Vox Populi

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Audio: T.S. Eliot reads “Burnt Norton”

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Burnt Norton is the first poem of T. S. Eliot’s Four Quartets. He created it while working on his play Murder in the Cathedral and it was first published in his Collected Poems 1909–1935 (1936). The poem’s title refers to a Cotswolds manor house Eliot visited, and the manor’s garden serves as an important image within the poem.

Structurally, the poem is based on Eliot’s The Waste Land with passages of the poem related to those excised from Murder in the Cathedral. The central discussion within the poem concerns the nature of time and salvation. Eliot emphasises the need of the individual to focus on the present moment and to know that there is a universal order. By understanding the nature of time and the order of the universe, mankind is able to recognise God and seek redemption.

[Text adapted from Wikipedia]

220px-Thomas_Stearns_Eliot_by_Lady_Ottoline_Morrell_(1934)

T. S. Eliot in 1934

4 comments on “Audio: T.S. Eliot reads “Burnt Norton”

  1. Pingback: Audio: T.S. Eliot reads “Burnt Norton” | paradiselostsite

  2. Luz Vega-Hidlago
    April 3, 2016

    Beautiful, I love T. S. Elliot. He always retained the pain of the nihilist in his verses, a group of artist who were cultivated in the ordered world of the Victorian era, and who suddenly suffered the shock of World War one’s total warfare. I wonder If they were the only generation after World War one, who experienced that shift/difference; but their written testimony is that they were devastated to a degree never experience before in war. Perhaps they were the only generation after World War one who experienced that shift between, the order and faith on human reason of the Victorians, and the sudden chaos and surrealism of the Modern world. We on the other hand have been raised to expect it…But then again I wonder, if the shock of total warfare, and it’s terrifying violence which is recorded as the greatest shock, was more so to the upper classes and their artist of the time. Because perhaps such irrational devastating terror was not as shocking to the poor and exploited industrial working class of that time. However that possibility does not diminish the suffering brought about by the irrationality and devouring fury of World War one.

    http://articles.latimes.com/2012/jul/21/entertainment/la-et-cm-world-war-art-20120722

    “Of all the wars, that is the one that seems to explain us best,” said Michael Morpurgo, the English author of the novel “War Horse,” about a Devonshire farm boy’s death-defying bond with his noble steed Joey, on which the National Theatre of GreatBritain’sproduction is based.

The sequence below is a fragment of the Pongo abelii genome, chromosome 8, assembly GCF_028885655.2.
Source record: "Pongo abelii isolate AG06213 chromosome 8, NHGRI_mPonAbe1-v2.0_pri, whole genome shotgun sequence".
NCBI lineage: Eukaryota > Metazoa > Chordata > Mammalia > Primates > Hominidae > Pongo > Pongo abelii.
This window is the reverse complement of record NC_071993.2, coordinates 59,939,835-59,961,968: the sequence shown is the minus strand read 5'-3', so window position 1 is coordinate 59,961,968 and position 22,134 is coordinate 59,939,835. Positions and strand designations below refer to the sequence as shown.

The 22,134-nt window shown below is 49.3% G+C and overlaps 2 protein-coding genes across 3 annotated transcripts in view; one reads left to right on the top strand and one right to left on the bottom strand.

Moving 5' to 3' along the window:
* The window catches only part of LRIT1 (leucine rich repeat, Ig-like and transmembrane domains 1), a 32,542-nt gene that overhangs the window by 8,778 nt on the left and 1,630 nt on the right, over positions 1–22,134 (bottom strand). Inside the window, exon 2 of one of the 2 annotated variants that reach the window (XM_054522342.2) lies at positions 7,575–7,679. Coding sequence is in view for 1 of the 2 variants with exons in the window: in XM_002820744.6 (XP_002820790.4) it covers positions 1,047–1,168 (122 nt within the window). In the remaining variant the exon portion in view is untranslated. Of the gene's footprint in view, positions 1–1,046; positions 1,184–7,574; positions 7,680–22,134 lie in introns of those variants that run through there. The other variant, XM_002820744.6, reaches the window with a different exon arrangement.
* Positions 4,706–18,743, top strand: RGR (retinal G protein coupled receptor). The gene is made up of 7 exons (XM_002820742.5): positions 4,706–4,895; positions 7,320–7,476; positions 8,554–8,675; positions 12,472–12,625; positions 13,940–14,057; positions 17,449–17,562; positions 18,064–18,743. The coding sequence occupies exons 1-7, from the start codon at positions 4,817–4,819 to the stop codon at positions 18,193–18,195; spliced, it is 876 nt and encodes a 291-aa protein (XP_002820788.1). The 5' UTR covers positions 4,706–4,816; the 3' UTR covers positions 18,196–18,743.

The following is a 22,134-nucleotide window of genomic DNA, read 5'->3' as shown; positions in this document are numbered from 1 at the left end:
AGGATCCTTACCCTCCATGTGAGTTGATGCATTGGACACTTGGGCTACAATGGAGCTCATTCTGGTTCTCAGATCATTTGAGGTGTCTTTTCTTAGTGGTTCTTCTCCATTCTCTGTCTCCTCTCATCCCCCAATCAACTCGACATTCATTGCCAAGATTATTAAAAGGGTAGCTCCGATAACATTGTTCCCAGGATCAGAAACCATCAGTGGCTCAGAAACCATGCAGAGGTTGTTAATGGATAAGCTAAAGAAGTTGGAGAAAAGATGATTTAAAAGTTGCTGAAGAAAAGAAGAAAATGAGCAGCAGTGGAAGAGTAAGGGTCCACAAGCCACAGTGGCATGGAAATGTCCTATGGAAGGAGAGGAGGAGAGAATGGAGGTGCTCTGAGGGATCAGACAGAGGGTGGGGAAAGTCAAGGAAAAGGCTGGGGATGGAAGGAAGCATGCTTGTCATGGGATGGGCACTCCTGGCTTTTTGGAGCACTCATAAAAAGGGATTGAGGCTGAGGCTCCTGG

Particularly in his country, he said, World War I resonates louder than the even greater cataclysm that followed it 20 years later. “The First World War for British people is very much a part of who we are,” Morpurgo said during a visit to Los Angeles. “It’s so deep in us; the poetry, the stories, the loss, the suffering is there in every village churchyard.”

    During and after World War I, flowery Victorian language was blown apart and replaced by more sinewy and R-rated prose styles. In visual art, Surrealists and Expressionists devised wobbly, chopped-up perspectives and nightmarish visions of fractured human bodies and splintered societies slouching toward moral chaos

    0120722…From the fiction of Hemingway to the savagely critical paintings of Otto Dix, WWI reshaped the notion of art, just as it forever altered the perception of war.”

    From “Art forever changed by World War I” July 21, 2012

    – by Reed Johnson, Los Angeles Times

    http://articles.latimes.com/2012/jul/21/entertainment/la-et-cm-world-war-art-20120722

    Liked by 1 person

  3. Luz Vega-Hidlago
    April 3, 2016

    Beautiful, I love T. S. Elliot. He always retained the pain of the nihilist in his verses, a group of artist who were cultivated in the ordered world of the Victorian era and who suddenly suffered the shock of World War One’s Total war fare. I wonder of they were the only generation who experienced that shift/difference, but they were devastated. Perhaps they were the only generation that experienced that diference. We on the other hand are raised ot expect it…

    http://articles.latimes.com/2012/jul/21/entertainment/la-et-cm-world-war-art-2

    “Of all the wars, that is the one that seems to explain us best,” said Michael Morpurgo, the English author of the novel “War Horse,” about a Devonshire farm boy’s death-defying bond with his noble steed Joey, on which the National Theatre of GreatBritain’sproduction is based.

    Particularly in his country, he said, World War I resonates louder than the even greater cataclysm that followed it 20 years later. “The First World War for British people is very much a part of who we are,” Morpurgo said during a visit to Los Angeles. “It’s so deep in us; the poetry, the stories, the loss, the suffering is there in every village churchyard.”

    During and after World War I, flowery Victorian language was blown apart and replaced by more sinewy and R-rated prose styles. In visual art, Surrealists and Expressionists devised wobbly, chopped-up perspectives and nightmarish visions of fractured human bodies and splintered societies slouching toward moral chaos
    0120722…From the fiction of Hemingway to the savagely critical paintings of Otto Dix, WWI reshaped the notion of art, just as it forever altered the perception of war.”

    “Art forever changed by World War I”, July 21, 2012
    |- By Reed Johnson, Los Angeles Times

    Liked by 1 person

  4. Pingback: Audio: T.S. Eliot reads “Burnt Norton” — Vox Populi – winered458312example

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This entry was posted on April 3, 2016 by in Opinion Leaders, Poetry and tagged , .
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